Page:Popular Science Monthly Volume 74.djvu/612

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(mostly of one species, Woodwardia Virginica), sedges, sundews, pitcher-plants, etc. The pitcher-plants (Sarracenia minor and S. psittacina) grow two or three times as large in Okefinokee as they do anywhere else. The leaves of S. minor, which had never been known to grow more than a foot tall in the pine-barrens, often attain a height of over three feet in the swamp. The ground in these bogs is everywhere covered with a dense soft carpet of sphagnum.

Where the swamp muck has reached a depth of three or four feet the pines can no longer exist, and the cypress grows much more densely than it does in the bogs, constituting the bulk of the vegetation. Such places are known locally as "bays." There the long moss (Tillandsia usneoides) drapes every tree, though it never grows as luxuriantly as in calcareous or alluvial regions in the same latitude. The shrubs, herbs and mosses in the bays are much the same as in the bogs already described, though considerably less abundant. One shrub deserves special mention on account of its peculiar habit. It is Pieris phillyreifolia, a handsome little evergreen of the heath family, confined to Georgia, Florida and Alabama. It sometimes stands erect, two or three feet tall, but usually it starts at the base of a cypress tree, and its stems insinuate themselves between the inner and outer layers of the bark of the tree, gradually working upward to a height of thirty or forty feet from the ground, and sending out branches with leaves and flowers every few feet. Growing in this way the shrub might easily be taken for a parasite, but its stems can always be traced down to the ground, and they bear no rootlets and never penetrate to the living part of the bark. As far as known this manner of climbing has no parallel in the whole vegetable kingdom.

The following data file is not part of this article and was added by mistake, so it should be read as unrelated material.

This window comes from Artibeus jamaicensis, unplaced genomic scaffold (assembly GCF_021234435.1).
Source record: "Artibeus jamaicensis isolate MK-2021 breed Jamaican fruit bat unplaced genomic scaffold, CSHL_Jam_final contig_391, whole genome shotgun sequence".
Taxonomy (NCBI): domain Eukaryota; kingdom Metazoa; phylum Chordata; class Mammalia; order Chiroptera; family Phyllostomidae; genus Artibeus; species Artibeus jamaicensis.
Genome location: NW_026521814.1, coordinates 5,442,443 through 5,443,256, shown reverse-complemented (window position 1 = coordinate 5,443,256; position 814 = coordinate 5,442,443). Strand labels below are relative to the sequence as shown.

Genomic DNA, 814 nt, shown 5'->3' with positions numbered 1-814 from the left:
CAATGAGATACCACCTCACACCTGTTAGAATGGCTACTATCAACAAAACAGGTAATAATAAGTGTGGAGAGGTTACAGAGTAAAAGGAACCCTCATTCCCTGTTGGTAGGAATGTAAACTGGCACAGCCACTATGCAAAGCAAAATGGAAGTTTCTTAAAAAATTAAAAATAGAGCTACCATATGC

Where the sandy bottom of the swamp lies six feet or more below the average water level no trees can grow, and we have what are known as "prairies." The prairies are all in the eastern half of the swamp, where their aggregate area is perhaps as much as a hundred square miles. In wet weather the water covers them so that one can go almost anywhere in a shallow boat, especially by following the "'gator roads," or trails made by the alligators; but when the water is low the prairies are impassable for boats while still too boggy to walk in. This being the case at the time of our visit we could only view them from the banks of the canal. The bulk of the vegetation in the prairies consists of "maiden cane" (Panicum digitarioides),[1] interspersed with "fireleaf" or "bull-tongue" (Orontium aquaticum), "wampee" or pickerel weed (Pontederia), white water-lilies (Castalia), and numerous other characteristic aquatic plants. There seems to be no sphagnum, perhaps because it will not grow without shade in that latitude. The

  1. The true cane (Arundinaria), which is said to be very abundant in Dismal Swamp, seems to be entirely absent from Okefinokee, as it is from the Everglades.